Buyers hate to be rushed. Even if you’re not rushing buyers through a property, they still feel self-conscious if they linger too long in one room or double-back to a feature that they want to see again. However, with a virtual tour, especially a video or 360 interactive, your buyer can linger as long as they’d like without feeling pressured to hurry through a property. They have control over what they see and how long they see it.
Virtual tours are always appropriate for buyers who don’t live locally and can’t view the property easily. If you have a lot of out of town buyers, it makes sense to offer virtual walk-throughs as part of your service menu.
Your buyers won’t need fancy equipment to do a virtual tour. They simply need access to the Internet. Buyers can then view your virtual tour right from your website or social media page. The whole process should be easy for your viewer but depending on the technology used, they may need to download a free app (like Zoom).
Now, let’s discuss how to successfully conduct a virtual home showing.
Before setting up your camera, even before staging the space, walk through the property yourself to find its best features and angles. Figure out the ideal way to tour the property.
For a video tour, which door should you walk through first?
For an interactive tour, think about where you should position your 360 degree camera. The middle of the room may be the obvious suggestion most of the time, but not every room looks good from the middle. Some rooms look better from an angle.
Make a list of rooms you want to include in your tour. Don’t shy away from smaller, “less important” rooms like laundry or closets. Serious buyers want to see every inch of a house, including linen closets. The more you add, the more engaging your virtual tour will be.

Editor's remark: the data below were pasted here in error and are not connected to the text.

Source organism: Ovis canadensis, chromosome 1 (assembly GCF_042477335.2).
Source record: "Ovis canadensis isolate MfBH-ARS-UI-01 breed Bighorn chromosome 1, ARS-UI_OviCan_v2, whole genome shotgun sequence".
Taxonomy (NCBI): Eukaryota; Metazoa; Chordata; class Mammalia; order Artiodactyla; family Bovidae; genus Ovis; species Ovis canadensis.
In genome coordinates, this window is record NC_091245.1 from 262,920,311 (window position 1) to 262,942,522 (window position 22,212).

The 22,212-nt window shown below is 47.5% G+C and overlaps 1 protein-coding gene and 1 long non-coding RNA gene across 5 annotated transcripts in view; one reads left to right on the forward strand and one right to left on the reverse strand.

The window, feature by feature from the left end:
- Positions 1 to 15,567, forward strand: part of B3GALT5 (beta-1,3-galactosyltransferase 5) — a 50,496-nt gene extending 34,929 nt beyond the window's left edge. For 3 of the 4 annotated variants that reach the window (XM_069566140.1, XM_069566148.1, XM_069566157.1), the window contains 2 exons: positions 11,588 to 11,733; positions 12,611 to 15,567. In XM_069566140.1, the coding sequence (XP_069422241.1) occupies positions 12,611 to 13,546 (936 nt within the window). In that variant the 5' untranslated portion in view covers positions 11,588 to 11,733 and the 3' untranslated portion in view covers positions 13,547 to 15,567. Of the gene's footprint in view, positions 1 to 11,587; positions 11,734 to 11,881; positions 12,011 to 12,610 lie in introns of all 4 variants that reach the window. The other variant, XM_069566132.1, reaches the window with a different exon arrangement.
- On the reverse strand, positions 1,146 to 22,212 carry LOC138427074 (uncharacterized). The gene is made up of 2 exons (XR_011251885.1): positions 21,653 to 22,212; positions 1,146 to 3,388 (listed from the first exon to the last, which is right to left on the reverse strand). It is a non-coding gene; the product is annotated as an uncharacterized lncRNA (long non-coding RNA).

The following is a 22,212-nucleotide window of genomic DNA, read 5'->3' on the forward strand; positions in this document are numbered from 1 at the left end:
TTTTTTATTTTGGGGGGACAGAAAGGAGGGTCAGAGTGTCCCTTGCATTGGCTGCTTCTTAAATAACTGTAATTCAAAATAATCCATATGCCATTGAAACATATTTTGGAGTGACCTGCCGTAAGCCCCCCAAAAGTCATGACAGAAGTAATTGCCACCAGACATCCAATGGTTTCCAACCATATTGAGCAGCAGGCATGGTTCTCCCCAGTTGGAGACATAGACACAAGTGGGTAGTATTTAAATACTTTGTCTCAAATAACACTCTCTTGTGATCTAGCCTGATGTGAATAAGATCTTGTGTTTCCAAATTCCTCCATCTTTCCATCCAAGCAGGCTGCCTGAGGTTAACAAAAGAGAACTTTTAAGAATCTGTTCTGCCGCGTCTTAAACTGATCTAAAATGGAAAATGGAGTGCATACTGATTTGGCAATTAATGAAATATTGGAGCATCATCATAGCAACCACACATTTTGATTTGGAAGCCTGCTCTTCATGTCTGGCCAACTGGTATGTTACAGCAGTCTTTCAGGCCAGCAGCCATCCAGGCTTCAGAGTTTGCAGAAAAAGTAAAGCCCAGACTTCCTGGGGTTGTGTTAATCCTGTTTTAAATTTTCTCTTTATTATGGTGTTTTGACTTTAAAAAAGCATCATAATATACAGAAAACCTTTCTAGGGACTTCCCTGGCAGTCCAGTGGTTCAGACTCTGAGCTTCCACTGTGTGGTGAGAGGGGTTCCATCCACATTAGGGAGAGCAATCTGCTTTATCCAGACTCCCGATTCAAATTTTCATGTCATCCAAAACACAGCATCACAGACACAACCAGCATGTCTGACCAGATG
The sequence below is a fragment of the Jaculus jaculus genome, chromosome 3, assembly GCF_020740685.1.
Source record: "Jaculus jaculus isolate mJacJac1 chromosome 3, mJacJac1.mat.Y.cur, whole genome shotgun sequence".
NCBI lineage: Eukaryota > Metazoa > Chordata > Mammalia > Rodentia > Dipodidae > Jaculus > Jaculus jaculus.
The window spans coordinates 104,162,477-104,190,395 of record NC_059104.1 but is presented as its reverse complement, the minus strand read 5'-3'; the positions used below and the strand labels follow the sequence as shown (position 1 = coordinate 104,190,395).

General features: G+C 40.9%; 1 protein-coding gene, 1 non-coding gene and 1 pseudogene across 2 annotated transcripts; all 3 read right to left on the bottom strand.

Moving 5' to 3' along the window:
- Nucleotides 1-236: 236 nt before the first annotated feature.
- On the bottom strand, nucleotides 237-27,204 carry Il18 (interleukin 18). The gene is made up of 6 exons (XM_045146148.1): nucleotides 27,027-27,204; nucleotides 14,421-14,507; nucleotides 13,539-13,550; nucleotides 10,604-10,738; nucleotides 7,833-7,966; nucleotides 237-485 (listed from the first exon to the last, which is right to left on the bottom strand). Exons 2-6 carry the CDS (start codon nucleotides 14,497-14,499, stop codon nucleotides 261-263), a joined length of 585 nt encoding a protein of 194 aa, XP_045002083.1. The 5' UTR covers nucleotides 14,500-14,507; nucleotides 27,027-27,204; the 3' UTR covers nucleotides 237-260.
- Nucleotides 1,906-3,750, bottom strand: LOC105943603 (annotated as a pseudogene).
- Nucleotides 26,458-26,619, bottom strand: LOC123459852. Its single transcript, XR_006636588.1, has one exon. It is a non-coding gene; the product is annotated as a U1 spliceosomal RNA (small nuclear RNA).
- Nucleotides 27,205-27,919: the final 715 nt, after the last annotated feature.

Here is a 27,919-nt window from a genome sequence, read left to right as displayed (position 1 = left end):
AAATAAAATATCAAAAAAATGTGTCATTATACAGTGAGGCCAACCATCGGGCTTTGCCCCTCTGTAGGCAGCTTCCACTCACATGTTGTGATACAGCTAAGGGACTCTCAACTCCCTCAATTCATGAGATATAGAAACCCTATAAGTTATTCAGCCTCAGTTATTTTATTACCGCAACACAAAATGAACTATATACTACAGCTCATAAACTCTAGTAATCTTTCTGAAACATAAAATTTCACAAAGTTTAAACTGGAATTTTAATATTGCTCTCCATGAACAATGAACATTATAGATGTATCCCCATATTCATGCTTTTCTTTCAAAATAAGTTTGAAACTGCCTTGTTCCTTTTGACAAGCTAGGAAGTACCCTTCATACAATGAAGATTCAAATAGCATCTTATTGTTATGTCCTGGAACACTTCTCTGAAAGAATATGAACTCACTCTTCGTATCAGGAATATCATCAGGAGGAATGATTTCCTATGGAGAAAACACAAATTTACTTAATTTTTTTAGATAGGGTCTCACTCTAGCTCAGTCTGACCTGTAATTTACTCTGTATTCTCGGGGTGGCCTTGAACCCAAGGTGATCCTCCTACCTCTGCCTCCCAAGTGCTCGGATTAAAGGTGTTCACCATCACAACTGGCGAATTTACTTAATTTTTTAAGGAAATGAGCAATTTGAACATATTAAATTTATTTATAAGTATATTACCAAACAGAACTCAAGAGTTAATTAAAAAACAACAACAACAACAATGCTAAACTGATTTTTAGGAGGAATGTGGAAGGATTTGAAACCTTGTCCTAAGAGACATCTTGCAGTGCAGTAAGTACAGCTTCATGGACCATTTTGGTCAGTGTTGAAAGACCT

Now, let’s talk about staging.
Staging is key to selling any space because many buyers can’t see the potential of any empty space. This is even more important in a virtual tour where buyers need furniture to provide scale and context.
Here comes the fun part.
While you could pay someone else to do it, you may want to do your own virtual tour. Fortunately, all you really need is a smartphone to create a simple virtual tour. Additionally, you may wish to use a stabilizer (to avoid shaking the camera), extra batteries, an SD storage card, and a video editing app.
However, if you want to kick up the production quality, you’ll likely want to invest in the following:
If you plan to do a 360 degree tour, you'll also need to pay for a monthly subscription to a service like Asteroom, CloudPano, Cupix, or Matterport.
Do two tours of the property, if you have the opportunity. Use the first tour as your test run.
Did you capture features/ elements that will be important to your buyer, such as fireplaces, views, or even kitchen appliances?
Have you avoided taking a picture of yourself in any of the mirrors?
Should you change the height of your camera? Lower angles often look better (and make the room look larger) than filming at eye level.
Analyze the images that you’ve taken and make notes on how you can improve a future shot.
Make sure that your virtual tour is well-lit. The best light is always natural, but be careful of doing a tour in the middle of the day when the sun is high in the sky and at full blast. A noon sun creates a blown out effect which can alter the way your property looks. Instead, do the tour just before sunset to catch the warm glow that a setting sun emits.
Virtual tours have always been a great way to market a property. Now that we must abide by safety restrictions, virtual tours play an even bigger role in selling a home. Use these tips to conduct an immersive and engaging property tour that will excite your buyers.